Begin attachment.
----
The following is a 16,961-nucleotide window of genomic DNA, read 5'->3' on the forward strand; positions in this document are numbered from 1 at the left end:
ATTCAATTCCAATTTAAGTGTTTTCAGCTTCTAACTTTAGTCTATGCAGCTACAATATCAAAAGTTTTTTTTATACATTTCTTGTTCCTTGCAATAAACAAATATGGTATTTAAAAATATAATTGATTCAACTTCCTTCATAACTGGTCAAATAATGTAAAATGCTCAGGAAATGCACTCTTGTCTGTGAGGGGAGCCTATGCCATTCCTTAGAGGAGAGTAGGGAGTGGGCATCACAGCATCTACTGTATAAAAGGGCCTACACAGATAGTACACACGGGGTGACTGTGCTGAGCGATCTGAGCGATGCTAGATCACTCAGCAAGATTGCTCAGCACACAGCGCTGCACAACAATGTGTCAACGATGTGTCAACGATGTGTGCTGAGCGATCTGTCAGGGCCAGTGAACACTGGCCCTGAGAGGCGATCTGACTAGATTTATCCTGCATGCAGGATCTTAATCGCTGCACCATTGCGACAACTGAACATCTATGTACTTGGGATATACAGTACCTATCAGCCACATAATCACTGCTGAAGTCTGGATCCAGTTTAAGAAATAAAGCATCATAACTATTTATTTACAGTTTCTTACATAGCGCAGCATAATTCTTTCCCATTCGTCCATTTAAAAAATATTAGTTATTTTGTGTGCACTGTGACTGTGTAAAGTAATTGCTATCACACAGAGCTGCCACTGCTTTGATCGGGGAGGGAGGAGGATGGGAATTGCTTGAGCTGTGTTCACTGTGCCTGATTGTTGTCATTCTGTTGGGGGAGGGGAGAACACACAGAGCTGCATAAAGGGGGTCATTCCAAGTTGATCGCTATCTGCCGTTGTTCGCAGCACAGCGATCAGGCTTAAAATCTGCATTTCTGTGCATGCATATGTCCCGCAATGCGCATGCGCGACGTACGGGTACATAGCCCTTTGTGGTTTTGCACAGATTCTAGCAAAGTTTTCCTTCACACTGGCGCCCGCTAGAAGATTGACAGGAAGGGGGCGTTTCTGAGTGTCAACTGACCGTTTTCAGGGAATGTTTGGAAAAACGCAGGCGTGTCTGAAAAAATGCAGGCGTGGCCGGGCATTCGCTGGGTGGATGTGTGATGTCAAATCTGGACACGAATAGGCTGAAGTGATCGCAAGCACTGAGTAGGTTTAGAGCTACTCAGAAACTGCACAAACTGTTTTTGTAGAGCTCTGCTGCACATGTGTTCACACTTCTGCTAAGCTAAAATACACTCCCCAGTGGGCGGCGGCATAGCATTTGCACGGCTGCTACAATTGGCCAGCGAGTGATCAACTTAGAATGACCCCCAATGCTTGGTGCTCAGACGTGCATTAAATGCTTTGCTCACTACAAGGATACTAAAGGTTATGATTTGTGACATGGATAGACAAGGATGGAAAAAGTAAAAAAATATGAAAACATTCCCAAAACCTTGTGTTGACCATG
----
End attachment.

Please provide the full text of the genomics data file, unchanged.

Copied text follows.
The following is a 16,961-nucleotide window of genomic DNA, read 5'->3' on the forward strand; positions in this document are numbered from 1 at the left end:
ATTCAATTCCAATTTAAGTGTTTTCAGCTTCTAACTTTAGTCTATGCAGCTACAATATCAAAAGTTTTTTTTATACATTTCTTGTTCCTTGCAATAAACAAATATGGTATTTAAAAATATAATTGATTCAACTTCCTTCATAACTGGTCAAATAATGTAAAATGCTCAGGAAATGCACTCTTGTCTGTGAGGGGAGCCTATGCCATTCCTTAGAGGAGAGTAGGGAGTGGGCATCACAGCATCTACTGTATAAAAGGGCCTACACAGATAGTACACACGGGGTGACTGTGCTGAGCGATCTGAGCGATGCTAGATCACTCAGCAAGATTGCTCAGCACACAGCGCTGCACAACAATGTGTCAACGATGTGTCAACGATGTGTGCTGAGCGATCTGTCAGGGCCAGTGAACACTGGCCCTGAGAGGCGATCTGACTAGATTTATCCTGCATGCAGGATCTTAATCGCTGCACCATTGCGACAACTGAACATCTATGTACTTGGGATATACAGTACCTATCAGCCACATAATCACTGCTGAAGTCTGGATCCAGTTTAAGAAATAAAGCATCATAACTATTTATTTACAGTTTCTTACATAGCGCAGCATAATTCTTTCCCATTCGTCCATTTAAAAAATATTAGTTATTTTGTGTGCACTGTGACTGTGTAAAGTAATTGCTATCACACAGAGCTGCCACTGCTTTGATCGGGGAGGGAGGAGGATGGGAATTGCTTGAGCTGTGTTCACTGTGCCTGATTGTTGTCATTCTGTTGGGGGAGGGGAGAACACACAGAGCTGCATAAAGGGGGTCATTCCAAGTTGATCGCTATCTGCCGTTGTTCGCAGCACAGCGATCAGGCTTAAAATCTGCATTTCTGTGCATGCATATGTCCCGCAATGCGCATGCGCGACGTACGGGTACATAGCCCTTTGTGGTTTTGCACAGATTCTAGCAAAGTTTTCCTTCACACTGGCGCCCGCTAGAAGATTGACAGGAAGGGGGCGTTTCTGAGTGTCAACTGACCGTTTTCAGGGAATGTTTGGAAAAACGCAGGCGTGTCTGAAAAAATGCAGGCGTGGCCGGGCATTCGCTGGGTGGATGTGTGATGTCAAATCTGGACACGAATAGGCTGAAGTGATCGCAAGCACTGAGTAGGTTTAGAGCTACTCAGAAACTGCACAAACTGTTTTTGTAGAGCTCTGCTGCACATGTGTTCACACTTCTGCTAAGCTAAAATACACTCCCCAGTGGGCGGCGGCATAGCATTTGCACGGCTGCTACAATTGGCCAGCGAGTGATCAACTTAGAATGACCCCCAATGCTTGGTGCTCAGACGTGCATTAAATGCTTTGCTCACTACAAGGATACTAAAGGTTATGATTTGTGACATGGATAGACAAGGATGGAAAAAGTAAAAAAATATGAAAACATTCCCAAAACCTTGTGTTGACCATG